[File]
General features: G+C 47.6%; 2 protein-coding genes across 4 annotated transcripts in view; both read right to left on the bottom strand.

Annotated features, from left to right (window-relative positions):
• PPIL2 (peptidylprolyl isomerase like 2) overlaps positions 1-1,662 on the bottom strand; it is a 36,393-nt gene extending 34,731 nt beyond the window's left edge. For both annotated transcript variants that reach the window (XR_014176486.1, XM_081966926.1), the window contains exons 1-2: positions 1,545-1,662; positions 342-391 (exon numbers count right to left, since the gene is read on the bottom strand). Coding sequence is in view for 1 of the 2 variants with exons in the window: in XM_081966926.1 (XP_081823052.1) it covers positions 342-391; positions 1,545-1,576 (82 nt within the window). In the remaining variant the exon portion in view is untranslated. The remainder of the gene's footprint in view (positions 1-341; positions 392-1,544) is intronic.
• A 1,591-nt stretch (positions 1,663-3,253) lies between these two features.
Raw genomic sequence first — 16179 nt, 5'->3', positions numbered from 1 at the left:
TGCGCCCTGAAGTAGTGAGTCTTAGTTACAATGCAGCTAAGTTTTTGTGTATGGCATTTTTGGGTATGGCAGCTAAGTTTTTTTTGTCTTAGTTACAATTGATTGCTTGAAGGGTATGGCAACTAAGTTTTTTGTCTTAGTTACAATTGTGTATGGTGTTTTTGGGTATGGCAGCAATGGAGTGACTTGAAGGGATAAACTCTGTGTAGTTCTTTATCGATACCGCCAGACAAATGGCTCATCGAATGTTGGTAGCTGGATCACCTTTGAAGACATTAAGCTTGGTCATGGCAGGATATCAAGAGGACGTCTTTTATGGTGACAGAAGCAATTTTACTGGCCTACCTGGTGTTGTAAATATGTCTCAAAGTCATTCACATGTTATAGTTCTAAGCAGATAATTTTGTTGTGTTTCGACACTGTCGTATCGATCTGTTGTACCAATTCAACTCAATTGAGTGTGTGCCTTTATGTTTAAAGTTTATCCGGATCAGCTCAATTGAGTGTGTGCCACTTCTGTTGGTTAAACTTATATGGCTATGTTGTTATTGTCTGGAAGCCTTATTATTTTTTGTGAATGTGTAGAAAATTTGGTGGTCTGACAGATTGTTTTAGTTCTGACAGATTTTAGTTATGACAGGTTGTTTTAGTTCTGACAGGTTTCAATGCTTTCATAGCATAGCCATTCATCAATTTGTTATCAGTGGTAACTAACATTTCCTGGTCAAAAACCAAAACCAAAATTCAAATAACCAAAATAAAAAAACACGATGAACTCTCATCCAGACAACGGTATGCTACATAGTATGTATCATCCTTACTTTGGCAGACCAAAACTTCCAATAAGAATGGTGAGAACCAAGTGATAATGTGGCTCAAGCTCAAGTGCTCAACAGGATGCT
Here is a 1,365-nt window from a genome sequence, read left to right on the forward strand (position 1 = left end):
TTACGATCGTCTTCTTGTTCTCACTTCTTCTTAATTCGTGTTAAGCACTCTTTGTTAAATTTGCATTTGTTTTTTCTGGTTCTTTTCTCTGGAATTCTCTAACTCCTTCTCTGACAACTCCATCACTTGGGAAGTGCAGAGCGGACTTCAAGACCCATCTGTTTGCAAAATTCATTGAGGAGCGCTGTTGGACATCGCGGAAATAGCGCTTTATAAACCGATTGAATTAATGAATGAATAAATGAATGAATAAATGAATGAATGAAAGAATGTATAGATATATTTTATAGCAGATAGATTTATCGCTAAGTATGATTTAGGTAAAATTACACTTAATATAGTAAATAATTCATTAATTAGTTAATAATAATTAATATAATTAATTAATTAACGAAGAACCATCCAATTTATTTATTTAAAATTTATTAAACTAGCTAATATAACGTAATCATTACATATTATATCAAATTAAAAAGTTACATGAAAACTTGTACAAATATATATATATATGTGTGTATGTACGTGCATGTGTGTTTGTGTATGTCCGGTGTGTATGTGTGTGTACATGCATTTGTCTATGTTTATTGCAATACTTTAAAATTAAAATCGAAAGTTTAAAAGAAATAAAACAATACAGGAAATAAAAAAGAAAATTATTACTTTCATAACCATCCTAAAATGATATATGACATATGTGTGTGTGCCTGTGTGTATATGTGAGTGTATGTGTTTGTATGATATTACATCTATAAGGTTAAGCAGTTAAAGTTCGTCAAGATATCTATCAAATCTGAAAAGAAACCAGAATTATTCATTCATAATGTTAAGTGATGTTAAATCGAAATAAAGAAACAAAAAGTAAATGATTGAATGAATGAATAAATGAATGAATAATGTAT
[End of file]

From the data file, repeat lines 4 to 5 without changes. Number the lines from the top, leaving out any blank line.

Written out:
• A 1,591-nt stretch (positions 1,663-3,253) lies between these two features.
Raw genomic sequence first — 16179 nt, 5'->3', positions numbered from 1 at the left: